‘I believe that cancer and ulcer are always expressions of a mental storm centre. An injury may first turn anxious thought to a certain spot, and as it is held there, a centre of impurity and disease is formed, into which all the diseased cells of the body find their way,’ wrote Pennock. He later added that ‘When love rules within and acts upon these cells, and all our energies are used for love’s activities towards humanity, the Divine and heavenly order is being realised’.

From the early- to mid-twentieth century, popular psychology entrepreneurs increasingly repackaged their ideas for people seeking career success. This was a response to both the emergence of the ‘businessman’ as an archetype of modern masculinity and the rise of industrial psychology, an academic area of study that integrated scientific principles of personality and mind into workplace management.

The entrepreneur and vocational adviser Walter S Binks, who was active in Melbourne by the 1920s, sold a gospel of cheer and determination tailored for the workplace. Selling a service in which he claimed to assess someone’s character by reading their head shape and face, Binks remade himself from his earlier calling as a Methodist preacher. Part of this transformation included exchanging his middle name, ‘Samuel’, for the more poetic ‘Shakespeare’, and dubbing his business the ‘Universal Opportunity League’.

Black and white portrait photograph of a man wearing glasses.
Portrait of Walter Shakespeare Binks from the frontispiece of The Binks Book.

A black-and-white photo-portrait of Binks — a man with a severe side-part and a quizzically furrowed brow — graced the early pages of one of his mid-century manuals, The Binks Book: Essays for everyday living. An illustrated book of essays and poems, it emphasised the importance of positive visualisation.

‘Let us start right now to think of the things that we want to happen — and think of nothing else, no unfortunate alternatives, no failures, no disasters. Let us be positive people — the ones who get ambitions realised, by giving the subconscious mind a chance to help them,’ Binks advised.

He outlined instructions for success that would not go astray in many contemporary self-help books: learn more about your mind and aptitude in order to select a suitable career path; set clear, bold goals; ‘be self-assertive’. He reminded readers that ‘You are the person concerned in making a really great success, in every way, of your own life’. And because healthiness stemmed from both mind and body, good diet was essential. ‘Whoever dies a so-called natural death below the age of 120 dies of gastronomic suicide,’ he proposed. ‘You can overcome the disabilities of ill-health, or fear of ill-health. Of course you can.’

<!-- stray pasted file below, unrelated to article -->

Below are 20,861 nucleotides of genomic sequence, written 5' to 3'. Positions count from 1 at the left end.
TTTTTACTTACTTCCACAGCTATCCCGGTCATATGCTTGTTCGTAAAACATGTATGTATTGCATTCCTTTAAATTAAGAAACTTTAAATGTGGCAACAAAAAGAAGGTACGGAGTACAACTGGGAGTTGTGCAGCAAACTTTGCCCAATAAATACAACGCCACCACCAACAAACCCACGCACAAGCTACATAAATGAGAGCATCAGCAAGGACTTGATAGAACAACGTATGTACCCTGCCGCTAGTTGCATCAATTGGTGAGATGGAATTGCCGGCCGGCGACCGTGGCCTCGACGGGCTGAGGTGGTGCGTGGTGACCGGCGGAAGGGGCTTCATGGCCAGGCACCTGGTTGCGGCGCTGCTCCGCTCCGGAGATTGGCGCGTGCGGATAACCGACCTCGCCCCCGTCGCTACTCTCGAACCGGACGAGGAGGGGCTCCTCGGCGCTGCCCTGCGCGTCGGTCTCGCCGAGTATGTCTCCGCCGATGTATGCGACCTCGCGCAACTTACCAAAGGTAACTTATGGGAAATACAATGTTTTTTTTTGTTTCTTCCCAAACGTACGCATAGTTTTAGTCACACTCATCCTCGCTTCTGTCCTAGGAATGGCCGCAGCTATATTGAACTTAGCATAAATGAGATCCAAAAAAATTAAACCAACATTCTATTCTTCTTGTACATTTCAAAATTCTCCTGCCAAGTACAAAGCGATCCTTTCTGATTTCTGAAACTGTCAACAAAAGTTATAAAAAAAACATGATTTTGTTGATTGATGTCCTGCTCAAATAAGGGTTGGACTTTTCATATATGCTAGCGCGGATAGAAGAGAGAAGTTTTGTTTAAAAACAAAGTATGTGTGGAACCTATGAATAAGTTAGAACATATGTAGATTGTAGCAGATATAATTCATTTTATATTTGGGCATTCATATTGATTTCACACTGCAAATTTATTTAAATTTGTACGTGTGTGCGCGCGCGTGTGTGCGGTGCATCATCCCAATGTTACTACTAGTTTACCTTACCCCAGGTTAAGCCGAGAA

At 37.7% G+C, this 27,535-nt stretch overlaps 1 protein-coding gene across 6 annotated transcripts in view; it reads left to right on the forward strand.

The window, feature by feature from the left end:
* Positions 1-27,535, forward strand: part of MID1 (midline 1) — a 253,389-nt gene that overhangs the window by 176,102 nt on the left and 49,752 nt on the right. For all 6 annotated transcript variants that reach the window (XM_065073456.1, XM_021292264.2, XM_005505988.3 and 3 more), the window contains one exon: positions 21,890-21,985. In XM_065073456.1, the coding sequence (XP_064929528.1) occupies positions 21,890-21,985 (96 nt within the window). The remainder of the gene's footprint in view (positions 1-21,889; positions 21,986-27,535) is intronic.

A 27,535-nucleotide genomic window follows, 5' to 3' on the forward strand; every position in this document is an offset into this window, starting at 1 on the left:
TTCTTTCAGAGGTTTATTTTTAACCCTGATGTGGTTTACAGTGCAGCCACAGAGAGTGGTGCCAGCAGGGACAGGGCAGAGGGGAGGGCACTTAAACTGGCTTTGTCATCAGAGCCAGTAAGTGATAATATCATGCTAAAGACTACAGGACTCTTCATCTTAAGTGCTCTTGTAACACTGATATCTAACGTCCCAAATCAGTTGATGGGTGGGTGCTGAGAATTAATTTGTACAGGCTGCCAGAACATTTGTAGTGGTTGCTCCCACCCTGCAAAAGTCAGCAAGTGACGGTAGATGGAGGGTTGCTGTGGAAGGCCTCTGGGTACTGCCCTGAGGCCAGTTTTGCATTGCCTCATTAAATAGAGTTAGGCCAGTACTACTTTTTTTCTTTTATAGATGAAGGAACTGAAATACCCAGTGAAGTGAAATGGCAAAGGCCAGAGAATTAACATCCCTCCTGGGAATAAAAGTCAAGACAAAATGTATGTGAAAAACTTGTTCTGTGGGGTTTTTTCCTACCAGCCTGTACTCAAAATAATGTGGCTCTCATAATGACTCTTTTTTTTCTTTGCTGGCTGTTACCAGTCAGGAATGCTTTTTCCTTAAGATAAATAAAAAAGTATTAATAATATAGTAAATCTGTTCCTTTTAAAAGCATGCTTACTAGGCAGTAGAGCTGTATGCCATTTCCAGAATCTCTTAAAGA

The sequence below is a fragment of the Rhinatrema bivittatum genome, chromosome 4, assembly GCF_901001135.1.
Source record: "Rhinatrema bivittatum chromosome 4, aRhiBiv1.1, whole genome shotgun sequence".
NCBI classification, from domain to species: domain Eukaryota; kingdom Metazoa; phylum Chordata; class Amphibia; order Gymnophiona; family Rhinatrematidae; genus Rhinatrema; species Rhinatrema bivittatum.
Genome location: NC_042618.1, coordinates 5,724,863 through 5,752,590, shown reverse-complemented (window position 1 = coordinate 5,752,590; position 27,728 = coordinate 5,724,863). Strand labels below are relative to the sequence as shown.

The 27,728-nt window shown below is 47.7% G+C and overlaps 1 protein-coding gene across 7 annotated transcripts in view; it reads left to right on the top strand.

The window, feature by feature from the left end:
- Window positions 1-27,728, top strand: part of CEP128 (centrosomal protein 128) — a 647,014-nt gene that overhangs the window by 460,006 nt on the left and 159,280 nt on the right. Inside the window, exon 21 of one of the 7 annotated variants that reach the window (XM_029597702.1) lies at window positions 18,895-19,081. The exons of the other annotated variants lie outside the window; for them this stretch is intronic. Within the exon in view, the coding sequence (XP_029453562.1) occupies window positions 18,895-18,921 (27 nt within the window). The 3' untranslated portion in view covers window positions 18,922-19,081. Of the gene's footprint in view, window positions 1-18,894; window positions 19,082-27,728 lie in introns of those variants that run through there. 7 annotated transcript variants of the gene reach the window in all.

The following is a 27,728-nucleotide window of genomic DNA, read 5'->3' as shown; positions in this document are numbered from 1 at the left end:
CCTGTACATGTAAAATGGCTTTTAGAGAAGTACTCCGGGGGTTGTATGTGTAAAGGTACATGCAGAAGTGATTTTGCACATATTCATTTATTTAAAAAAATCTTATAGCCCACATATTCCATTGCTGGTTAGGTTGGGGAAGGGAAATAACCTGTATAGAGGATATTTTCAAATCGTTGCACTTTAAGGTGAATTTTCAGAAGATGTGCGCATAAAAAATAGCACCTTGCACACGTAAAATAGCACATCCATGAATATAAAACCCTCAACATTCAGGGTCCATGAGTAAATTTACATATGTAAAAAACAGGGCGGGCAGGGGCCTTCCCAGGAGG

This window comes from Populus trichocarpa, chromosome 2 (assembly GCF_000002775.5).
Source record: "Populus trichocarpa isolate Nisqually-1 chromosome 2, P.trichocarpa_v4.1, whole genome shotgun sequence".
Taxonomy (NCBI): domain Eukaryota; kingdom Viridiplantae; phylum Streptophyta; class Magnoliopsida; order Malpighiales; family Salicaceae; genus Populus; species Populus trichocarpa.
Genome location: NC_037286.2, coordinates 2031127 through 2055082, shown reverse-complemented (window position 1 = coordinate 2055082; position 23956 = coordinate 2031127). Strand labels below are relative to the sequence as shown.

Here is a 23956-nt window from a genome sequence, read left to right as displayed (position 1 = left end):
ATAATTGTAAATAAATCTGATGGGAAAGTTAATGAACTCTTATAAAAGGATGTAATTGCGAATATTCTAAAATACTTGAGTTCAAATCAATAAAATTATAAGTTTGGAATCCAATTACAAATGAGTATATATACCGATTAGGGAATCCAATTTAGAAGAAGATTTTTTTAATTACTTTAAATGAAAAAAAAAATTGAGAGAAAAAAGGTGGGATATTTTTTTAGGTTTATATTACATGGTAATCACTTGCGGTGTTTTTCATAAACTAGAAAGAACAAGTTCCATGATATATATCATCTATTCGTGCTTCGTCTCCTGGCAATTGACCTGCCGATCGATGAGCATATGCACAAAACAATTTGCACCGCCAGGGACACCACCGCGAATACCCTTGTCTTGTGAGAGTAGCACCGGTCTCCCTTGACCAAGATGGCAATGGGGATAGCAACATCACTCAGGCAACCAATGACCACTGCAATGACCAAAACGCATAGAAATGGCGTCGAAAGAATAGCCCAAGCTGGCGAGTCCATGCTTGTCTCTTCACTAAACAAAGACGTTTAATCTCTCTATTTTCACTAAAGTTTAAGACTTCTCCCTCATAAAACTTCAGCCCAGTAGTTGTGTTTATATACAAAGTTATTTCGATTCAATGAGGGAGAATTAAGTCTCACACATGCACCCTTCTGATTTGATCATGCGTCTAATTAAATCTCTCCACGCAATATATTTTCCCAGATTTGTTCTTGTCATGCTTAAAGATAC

These were straightforward rules. But Binks’s oeuvre, which reframed every challenge as a task for positive thinking, revealed the imaginative elasticity required of New Thought’s adherents during times of crisis. Born at the end of the nineteenth century, Binks was a young man when World War I erupted. Facing cataclysm, as with so many of his generation, he reached for the utopian promise of a coming golden age, performing the kind of optimistic squinting that William James considered central to the human condition. As James wrote in The Varieties of Religious Experience, ‘We divert our attention from disease and death as much as we can; and the slaughter-houses and indecencies without end on which our life is founded are huddled out of sight.’

In 1916, aged in his mid-20s, Binks published a sermon titled When War Ceases: or The World’s Greatest ‘Growing Pain’. It framed battlefield carnage as one step along a path to ‘the great panoramic scene of the future — a veritable millennium — a kingdom of heaven upon earth’. Rejecting the view of ‘puny pessimists’, he saw this time of violence as crucial to progress and national glory, part of a divine plan beyond human understanding.

With the patter that he would eventually apply to his self-help business and work in advertising, Binks offered a predictable prescription: ‘take the attitude of cheeriness, always looking on the bright side, rather than the blue, determined to hold yourself in an optimistic, never-down-in-the-mouth, but courage-always-up attitude of mind and heart, through faith in the Infinite Source of Life and power which is back of all.’

History shows that World War I did not usher in the golden age that Binks predicted. But it casts him as a forebear in an enduring culture of advice, a member of a small army of positivity pundits who continue to spread the word of personal responsibility and inspiration today.

Drawing of a man holding a face mask. Text read 'Dare to be yourself. The Motto of the Masters'.
‘Dare to be yourself’, from The Binks Book

Dr Alexandra Roginski was the Library’s 2021 CH Currey Fellow.

This story appears in Openbook spring 2022.